Score: 97/100

English Language Wednesday: The Third Man (1949)

4 05 2011

You know what they say: “Variety is the spice of life.” Taking this sentiment to heart I think it would be appropriate to stick to certain categories each day and Wednesdays shall be devoted to English language films, primarily dramas. So to begin English Language Wednesday we’ll start with Carol Reed’s mystery The Third Man.

The Third Man tells the story of Holly Martin’s arrival in Vienna on invitation from his long-time friend Harry Lime. Martin (Joseph Cotten) is a struggling novelist who travelled to Vienna on the promise work from his good friend. To his dismay he finds Lime not there to meet him at the airport or at his residence, only to be informed that Harry Lime was killed in a car accident just prior to his arrival. Holly doesn’t believe everything adds up and goes on a search for the true answers behind Harry Lime’s death. Here we find a host of characters hiding information with contradictory stories, something is being covered up and a befuddled Martin storms his way through town trying to find some answers. ‘Curious’ could quite possibly be the best word to describe this UK mystery as on the surface it looks like a film noir; we have a man entering unknown territory, an inciting death and following investigation, a mysterious girl, and the black/white contrasting cinematography so commonly associated with the genre. Yet despite all of that, the actual qualities that make up a noir are absent, and instead the movie focuses purely on the mystery of it all. In addition the music accompanying is far from that of a tense world of lust and murder, instead being very light most of the time. Yes, The Third Man is a very curious film and frankly that is part of what makes it so unique.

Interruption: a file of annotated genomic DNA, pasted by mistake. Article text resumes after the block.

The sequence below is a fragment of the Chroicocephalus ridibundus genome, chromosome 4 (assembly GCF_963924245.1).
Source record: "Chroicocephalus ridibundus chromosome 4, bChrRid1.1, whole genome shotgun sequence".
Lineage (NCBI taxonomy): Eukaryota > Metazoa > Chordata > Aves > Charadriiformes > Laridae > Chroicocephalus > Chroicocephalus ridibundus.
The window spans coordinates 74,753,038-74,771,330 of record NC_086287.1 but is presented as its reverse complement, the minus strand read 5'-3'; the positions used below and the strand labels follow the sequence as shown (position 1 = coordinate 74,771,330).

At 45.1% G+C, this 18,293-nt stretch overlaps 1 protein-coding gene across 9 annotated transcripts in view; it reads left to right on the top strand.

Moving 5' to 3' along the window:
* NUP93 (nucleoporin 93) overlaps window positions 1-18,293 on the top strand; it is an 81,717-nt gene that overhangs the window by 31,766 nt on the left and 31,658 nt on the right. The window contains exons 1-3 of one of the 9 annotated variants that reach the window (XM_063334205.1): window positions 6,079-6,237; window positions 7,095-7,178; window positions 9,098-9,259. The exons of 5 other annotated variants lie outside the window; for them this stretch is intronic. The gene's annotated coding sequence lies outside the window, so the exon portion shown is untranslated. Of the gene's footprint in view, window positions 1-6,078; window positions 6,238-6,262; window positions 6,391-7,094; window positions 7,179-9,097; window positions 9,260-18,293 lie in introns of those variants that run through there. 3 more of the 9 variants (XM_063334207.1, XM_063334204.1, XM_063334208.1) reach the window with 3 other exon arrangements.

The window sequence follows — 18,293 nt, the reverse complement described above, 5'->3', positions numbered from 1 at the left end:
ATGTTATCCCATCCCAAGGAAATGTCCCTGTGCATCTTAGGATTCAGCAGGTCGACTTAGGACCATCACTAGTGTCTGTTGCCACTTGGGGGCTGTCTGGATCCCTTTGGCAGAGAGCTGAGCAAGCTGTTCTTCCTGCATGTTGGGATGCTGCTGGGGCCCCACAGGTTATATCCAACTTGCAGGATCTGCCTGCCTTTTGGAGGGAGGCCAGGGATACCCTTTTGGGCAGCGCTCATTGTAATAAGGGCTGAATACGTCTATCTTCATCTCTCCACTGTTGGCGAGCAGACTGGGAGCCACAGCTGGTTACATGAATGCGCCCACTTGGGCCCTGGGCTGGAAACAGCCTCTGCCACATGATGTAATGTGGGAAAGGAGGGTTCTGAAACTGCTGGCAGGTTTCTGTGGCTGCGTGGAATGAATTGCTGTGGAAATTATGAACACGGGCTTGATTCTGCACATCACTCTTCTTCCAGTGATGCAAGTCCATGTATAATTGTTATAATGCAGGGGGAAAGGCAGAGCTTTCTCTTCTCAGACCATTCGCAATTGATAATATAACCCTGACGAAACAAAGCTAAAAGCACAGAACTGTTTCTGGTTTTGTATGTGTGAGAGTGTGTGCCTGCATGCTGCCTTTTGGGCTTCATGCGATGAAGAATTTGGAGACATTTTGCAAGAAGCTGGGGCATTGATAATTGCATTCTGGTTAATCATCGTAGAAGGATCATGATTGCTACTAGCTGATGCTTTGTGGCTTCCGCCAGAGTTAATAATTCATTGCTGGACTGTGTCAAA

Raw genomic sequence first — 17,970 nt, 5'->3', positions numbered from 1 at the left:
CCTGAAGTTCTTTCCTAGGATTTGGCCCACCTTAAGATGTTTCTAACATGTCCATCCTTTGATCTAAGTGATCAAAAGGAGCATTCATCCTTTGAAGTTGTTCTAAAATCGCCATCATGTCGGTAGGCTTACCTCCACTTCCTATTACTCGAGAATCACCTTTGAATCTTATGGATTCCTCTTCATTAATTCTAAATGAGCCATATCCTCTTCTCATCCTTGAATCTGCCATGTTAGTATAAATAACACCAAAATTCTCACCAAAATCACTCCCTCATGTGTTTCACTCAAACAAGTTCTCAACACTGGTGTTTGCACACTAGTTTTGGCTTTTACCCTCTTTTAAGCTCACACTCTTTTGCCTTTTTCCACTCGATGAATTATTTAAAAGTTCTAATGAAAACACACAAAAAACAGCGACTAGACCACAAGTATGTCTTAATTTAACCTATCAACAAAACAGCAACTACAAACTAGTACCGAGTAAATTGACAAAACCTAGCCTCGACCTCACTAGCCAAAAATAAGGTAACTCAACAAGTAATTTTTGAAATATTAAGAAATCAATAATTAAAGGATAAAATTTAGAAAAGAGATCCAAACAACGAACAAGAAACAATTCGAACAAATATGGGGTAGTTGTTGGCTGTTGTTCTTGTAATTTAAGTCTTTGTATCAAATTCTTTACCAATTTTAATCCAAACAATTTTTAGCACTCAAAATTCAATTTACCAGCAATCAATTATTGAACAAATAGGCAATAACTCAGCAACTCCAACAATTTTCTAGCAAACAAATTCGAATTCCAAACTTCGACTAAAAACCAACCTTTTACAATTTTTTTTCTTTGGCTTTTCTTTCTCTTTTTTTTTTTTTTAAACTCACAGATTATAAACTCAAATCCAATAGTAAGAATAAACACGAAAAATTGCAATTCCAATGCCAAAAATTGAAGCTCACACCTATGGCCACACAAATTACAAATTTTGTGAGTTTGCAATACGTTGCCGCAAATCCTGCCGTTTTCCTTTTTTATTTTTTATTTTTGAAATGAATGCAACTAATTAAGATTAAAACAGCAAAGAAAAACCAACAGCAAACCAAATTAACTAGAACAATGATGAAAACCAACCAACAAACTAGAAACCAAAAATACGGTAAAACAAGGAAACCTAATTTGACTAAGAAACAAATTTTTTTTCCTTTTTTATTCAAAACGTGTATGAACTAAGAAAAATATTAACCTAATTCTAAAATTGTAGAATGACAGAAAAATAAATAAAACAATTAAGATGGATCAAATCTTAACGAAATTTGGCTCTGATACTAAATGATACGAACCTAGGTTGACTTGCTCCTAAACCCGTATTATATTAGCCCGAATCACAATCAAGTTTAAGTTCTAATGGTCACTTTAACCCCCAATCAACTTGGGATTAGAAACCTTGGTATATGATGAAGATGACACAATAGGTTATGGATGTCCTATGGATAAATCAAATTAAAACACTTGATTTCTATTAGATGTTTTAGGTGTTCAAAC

Tale of Two Genres

Carol Reed splits the film into two distinct stylistic parts: the first being a mystery and then it switches after all the facts are discovered into an involving thriller. As Holly Martin digs into the mystery of Harry Lime’s death, it is obvious he is in over his head. Every character he meets is friendly yet are all hiding something or at least intentionally misleading him. For every piece of information Holly receives more is obvious right under the surface; he begins to get frustrated with this lack of true information and the viewer is equally confused as to what is really happening. Reed allows Holly to consistently acquire new information but always with a hint a deeper understanding beyond his grasp causing not only Holly but the viewer to constantly question what is going on. The final half hour turns to film into a fast thriller. Now I won’t ruin the reveal for those who haven’t seen it, but it is rewarding and jump-starts the stakes into overdrive.

45-String Samurai

Quite possibly the most unique aspect to The Third Man is the music. Scored by Anton Karas on the zither, it brings a interesting feel to the movie that turns out to be a stroke of genius by Carol Reed. The zither is a string instrument and unlike the mysteries of Hitchcock which use very tense strings, the zither plucks away one string at a time giving it a very playful feel allowing the plot to movie forward very briskly. The most interesting part of the instrument is that it seems to embody Orson Welles’ character. With every scene, the zither accompanies Welles so well that when we hear the music without him I can’t help but imagining his soul encompassing every scene of this film, or that he is some sort of puppet-master looking over Holly as he struggles with this mystery. This is part of the reason re-watching The Third Man is so enjoyable even with the knowledge of what happens.

The Third Man is not only one of the best mysteries ever made, but also one of the best UK films ever made as well. From its incredible style and cinematography, to interesting characters, and a plot that keeps you intrigued all the time; it is one of the most enjoyable movies to watch and then re-watch again.

Score: 98/100